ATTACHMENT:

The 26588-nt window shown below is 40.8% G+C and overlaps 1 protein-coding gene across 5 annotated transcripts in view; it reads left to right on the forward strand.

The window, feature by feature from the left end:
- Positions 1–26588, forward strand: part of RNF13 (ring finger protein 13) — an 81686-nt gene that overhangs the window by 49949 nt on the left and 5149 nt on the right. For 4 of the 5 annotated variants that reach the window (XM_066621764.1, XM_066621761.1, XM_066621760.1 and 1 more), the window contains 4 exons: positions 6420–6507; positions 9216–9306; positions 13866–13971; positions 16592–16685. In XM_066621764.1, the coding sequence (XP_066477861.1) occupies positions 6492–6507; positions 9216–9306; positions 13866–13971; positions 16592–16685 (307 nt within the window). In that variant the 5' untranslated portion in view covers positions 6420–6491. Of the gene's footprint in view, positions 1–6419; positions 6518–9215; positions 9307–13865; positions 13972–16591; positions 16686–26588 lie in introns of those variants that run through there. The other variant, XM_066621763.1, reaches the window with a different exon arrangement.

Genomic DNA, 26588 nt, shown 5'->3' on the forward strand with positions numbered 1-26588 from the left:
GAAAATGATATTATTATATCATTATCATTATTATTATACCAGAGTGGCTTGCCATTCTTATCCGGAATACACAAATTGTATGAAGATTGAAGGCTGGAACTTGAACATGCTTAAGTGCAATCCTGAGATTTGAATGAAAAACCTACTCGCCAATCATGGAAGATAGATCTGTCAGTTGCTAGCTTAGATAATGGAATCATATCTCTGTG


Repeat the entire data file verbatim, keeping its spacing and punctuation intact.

The 26588-nt window shown below is 40.8% G+C and overlaps 1 protein-coding gene across 5 annotated transcripts in view; it reads left to right on the forward strand.

The window, feature by feature from the left end:
- Positions 1–26588, forward strand: part of RNF13 (ring finger protein 13) — an 81686-nt gene that overhangs the window by 49949 nt on the left and 5149 nt on the right. For 4 of the 5 annotated variants that reach the window (XM_066621764.1, XM_066621761.1, XM_066621760.1 and 1 more), the window contains 4 exons: positions 6420–6507; positions 9216–9306; positions 13866–13971; positions 16592–16685. In XM_066621764.1, the coding sequence (XP_066477861.1) occupies positions 6492–6507; positions 9216–9306; positions 13866–13971; positions 16592–16685 (307 nt within the window). In that variant the 5' untranslated portion in view covers positions 6420–6491. Of the gene's footprint in view, positions 1–6419; positions 6518–9215; positions 9307–13865; positions 13972–16591; positions 16686–26588 lie in introns of those variants that run through there. The other variant, XM_066621763.1, reaches the window with a different exon arrangement.

Genomic DNA, 26588 nt, shown 5'->3' on the forward strand with positions numbered 1-26588 from the left:
GAAAATGATATTATTATATCATTATCATTATTATTATACCAGAGTGGCTTGCCATTCTTATCCGGAATACACAAATTGTATGAAGATTGAAGGCTGGAACTTGAACATGCTTAAGTGCAATCCTGAGATTTGAATGAAAAACCTACTCGCCAATCATGGAAGATAGATCTGTCAGTTGCTAGCTTAGATAATGGAATCATATCTCTGTG